Finally, the second-generation Toyota Fortuner is here. Ryan Bubear reports back from the local launch...
The traditional bakkie-based SUV is, by its very definition, a woefully compromised thing.
Yes, thanks to its body-on-frame underpinnings, this flavour of SUV is generally neither the most comfortable nor the most nimble. But the trade-off to this distinct sense of utilitarianism is twofold: vast interior space and an enviable ability once the tarmac runs out.
In South Africa, the overwhelming majority of buyers have accepted — or perhaps even embraced — this fact. Indeed, the original Toyota Fortuner — the undisputed king of ladder-frame SUVs in terms of sales on our shores — has sat atop the mid-sized SUV pile since its local launch way back in 2006, with overall sales in SA fast approaching 100 000 units.
But what if there were another way? What if a seven-seater, bakkie-based SUV could be both rugged and refined? Both capable off-road and comfortable on it?
Well, the new Toyota Fortuner — which is built right here in South Africa — attempts to answer this very question, and slap down the segment's second-in-command Ford Everest in the process. Yes, like the eighth-generation Hilux on which it is based, the re-imagined Fortuner makes great strides in the comfort and refinement departments, without sacrificing the off-road talents that have helped render it so incredibly popular.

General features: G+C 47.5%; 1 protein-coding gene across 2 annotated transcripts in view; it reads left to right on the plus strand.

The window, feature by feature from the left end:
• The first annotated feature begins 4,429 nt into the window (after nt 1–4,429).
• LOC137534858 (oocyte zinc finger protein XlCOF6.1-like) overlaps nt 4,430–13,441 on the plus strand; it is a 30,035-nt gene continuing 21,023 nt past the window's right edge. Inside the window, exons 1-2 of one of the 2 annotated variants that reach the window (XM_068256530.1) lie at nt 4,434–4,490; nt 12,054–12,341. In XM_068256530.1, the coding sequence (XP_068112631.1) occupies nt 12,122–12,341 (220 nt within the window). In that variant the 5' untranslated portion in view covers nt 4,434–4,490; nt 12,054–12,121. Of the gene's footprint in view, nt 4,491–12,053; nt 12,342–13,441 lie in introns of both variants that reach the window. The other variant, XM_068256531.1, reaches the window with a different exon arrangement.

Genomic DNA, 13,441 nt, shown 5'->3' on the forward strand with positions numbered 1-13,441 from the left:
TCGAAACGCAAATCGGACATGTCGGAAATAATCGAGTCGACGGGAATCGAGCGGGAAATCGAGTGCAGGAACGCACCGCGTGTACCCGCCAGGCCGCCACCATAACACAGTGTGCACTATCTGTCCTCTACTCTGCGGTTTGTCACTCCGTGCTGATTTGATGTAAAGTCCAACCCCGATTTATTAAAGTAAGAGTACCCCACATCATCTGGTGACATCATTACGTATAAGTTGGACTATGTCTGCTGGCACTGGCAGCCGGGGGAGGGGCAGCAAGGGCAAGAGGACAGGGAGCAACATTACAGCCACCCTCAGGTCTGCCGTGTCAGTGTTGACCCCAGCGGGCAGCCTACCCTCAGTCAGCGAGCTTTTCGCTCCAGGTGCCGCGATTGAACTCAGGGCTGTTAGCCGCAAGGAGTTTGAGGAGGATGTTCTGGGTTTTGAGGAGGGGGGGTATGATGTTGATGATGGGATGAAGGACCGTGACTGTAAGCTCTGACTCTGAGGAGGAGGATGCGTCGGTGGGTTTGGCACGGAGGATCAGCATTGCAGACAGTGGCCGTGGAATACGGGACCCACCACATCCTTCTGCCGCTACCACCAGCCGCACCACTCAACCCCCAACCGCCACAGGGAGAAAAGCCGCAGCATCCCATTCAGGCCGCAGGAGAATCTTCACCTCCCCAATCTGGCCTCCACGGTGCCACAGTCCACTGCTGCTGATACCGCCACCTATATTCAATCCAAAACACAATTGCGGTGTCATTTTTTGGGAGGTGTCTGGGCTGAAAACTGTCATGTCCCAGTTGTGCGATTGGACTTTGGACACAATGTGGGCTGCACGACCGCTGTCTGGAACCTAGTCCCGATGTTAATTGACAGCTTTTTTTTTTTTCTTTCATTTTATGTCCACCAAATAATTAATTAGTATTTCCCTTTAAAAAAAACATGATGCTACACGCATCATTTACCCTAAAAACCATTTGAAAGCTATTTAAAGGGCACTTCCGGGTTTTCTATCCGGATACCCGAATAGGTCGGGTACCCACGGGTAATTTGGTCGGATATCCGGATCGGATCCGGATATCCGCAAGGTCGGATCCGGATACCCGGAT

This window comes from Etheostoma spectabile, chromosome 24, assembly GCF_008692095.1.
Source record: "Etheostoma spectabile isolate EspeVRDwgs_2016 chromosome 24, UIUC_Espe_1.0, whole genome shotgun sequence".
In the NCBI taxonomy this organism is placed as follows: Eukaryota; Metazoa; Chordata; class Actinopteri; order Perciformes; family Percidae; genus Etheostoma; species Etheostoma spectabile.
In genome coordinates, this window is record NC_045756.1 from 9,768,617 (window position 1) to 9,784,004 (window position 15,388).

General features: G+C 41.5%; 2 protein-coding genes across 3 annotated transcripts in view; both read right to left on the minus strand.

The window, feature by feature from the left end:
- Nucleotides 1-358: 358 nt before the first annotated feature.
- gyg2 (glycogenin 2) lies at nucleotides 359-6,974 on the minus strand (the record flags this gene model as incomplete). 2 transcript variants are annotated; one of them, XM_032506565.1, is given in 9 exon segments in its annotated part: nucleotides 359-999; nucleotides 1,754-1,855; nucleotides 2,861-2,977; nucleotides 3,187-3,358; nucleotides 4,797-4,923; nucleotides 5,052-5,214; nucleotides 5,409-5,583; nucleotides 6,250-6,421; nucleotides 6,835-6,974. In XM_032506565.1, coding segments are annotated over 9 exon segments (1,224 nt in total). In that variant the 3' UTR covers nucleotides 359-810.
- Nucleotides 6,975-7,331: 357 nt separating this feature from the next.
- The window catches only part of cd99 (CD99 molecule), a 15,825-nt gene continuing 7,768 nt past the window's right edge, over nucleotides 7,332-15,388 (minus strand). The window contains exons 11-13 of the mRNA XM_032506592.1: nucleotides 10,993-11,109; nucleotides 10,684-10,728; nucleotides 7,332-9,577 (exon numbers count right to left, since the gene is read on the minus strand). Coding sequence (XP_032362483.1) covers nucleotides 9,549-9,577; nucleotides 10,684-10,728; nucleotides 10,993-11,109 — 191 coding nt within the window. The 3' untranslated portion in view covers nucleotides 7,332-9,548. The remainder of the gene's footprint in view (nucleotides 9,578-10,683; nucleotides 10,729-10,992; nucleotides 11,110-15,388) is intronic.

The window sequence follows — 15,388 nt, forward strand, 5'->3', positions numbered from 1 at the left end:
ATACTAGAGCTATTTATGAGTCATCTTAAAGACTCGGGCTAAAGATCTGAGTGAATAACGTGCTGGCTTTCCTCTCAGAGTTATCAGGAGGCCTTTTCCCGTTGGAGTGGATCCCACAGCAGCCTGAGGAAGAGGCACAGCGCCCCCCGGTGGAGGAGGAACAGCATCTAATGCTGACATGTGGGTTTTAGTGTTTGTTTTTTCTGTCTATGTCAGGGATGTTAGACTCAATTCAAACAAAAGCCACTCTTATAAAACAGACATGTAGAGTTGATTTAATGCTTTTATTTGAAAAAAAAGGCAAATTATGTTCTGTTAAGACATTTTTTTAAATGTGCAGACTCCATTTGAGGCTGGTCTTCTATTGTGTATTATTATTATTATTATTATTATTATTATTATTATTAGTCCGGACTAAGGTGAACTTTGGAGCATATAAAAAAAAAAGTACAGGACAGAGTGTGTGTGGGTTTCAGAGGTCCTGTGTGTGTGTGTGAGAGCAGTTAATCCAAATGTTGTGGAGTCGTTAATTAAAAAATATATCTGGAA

And, again, the second-generation Fortuner borrows liberally from the Hilux's range of engines, which means it is available with the brand's cultured new 2.4-litre and 2.8-litre turbo-diesel powerplants. Curiously, Toyota SA has also added the ageing 2.7-litre petrol unit (available in auto only) to the line-up, while retaining the 4.0-litre V6 petrol as the flagship variant.
At the local launch, we were afforded the chance to test the two new oil-burners (each of which are saddled with 10 000km service intervals), while also having a taste of rear-wheel drive and all-wheel drive configurations, as well as sampling the new six-speed transmissions (again, shared with the eighth-gen Hilux).
The 2755cc mill — which replaces the popular 3.0D-4D — makes 130kW at 3400rpm and 420Nm between 1400rpm and 2600rpm. In models fitted with the fairly unobtrusive self-shifting transmission, this peak twisting force rises to 450Nm, albeit spread a little more thinly between 1600rpm and 2400rpm. Toyota claims a combined fuel economy of between 7.5 and 8.5 litres per 100km, depending on the model.